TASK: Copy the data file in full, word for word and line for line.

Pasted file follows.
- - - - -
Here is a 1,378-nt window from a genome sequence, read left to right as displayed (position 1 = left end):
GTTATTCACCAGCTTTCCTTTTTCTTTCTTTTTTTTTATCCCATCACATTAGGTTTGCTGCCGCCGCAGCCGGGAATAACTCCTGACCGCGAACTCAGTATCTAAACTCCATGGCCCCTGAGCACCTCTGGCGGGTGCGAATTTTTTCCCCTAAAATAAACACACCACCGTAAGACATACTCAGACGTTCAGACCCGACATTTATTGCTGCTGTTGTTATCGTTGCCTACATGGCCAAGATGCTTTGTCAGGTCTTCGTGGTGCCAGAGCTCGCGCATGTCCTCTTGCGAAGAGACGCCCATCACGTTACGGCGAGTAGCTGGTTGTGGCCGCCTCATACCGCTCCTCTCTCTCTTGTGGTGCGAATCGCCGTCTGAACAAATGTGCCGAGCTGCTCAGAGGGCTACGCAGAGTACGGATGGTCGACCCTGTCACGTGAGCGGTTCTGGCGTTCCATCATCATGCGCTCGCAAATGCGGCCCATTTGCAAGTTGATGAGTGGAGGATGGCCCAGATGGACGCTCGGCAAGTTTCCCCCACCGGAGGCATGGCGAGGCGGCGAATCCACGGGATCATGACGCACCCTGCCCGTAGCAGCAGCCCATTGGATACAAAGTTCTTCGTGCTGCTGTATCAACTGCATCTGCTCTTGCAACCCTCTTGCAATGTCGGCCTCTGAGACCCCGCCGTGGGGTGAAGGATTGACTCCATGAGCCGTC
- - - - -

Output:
Here is a 1,378-nt window from a genome sequence, read left to right as displayed (position 1 = left end):
GTTATTCACCAGCTTTCCTTTTTCTTTCTTTTTTTTTATCCCATCACATTAGGTTTGCTGCCGCCGCAGCCGGGAATAACTCCTGACCGCGAACTCAGTATCTAAACTCCATGGCCCCTGAGCACCTCTGGCGGGTGCGAATTTTTTCCCCTAAAATAAACACACCACCGTAAGACATACTCAGACGTTCAGACCCGACATTTATTGCTGCTGTTGTTATCGTTGCCTACATGGCCAAGATGCTTTGTCAGGTCTTCGTGGTGCCAGAGCTCGCGCATGTCCTCTTGCGAAGAGACGCCCATCACGTTACGGCGAGTAGCTGGTTGTGGCCGCCTCATACCGCTCCTCTCTCTCTTGTGGTGCGAATCGCCGTCTGAACAAATGTGCCGAGCTGCTCAGAGGGCTACGCAGAGTACGGATGGTCGACCCTGTCACGTGAGCGGTTCTGGCGTTCCATCATCATGCGCTCGCAAATGCGGCCCATTTGCAAGTTGATGAGTGGAGGATGGCCCAGATGGACGCTCGGCAAGTTTCCCCCACCGGAGGCATGGCGAGGCGGCGAATCCACGGGATCATGACGCACCCTGCCCGTAGCAGCAGCCCATTGGATACAAAGTTCTTCGTGCTGCTGTATCAACTGCATCTGCTCTTGCAACCCTCTTGCAATGTCGGCCTCTGAGACCCCGCCGTGGGGTGAAGGATTGACTCCATGAGCCGTC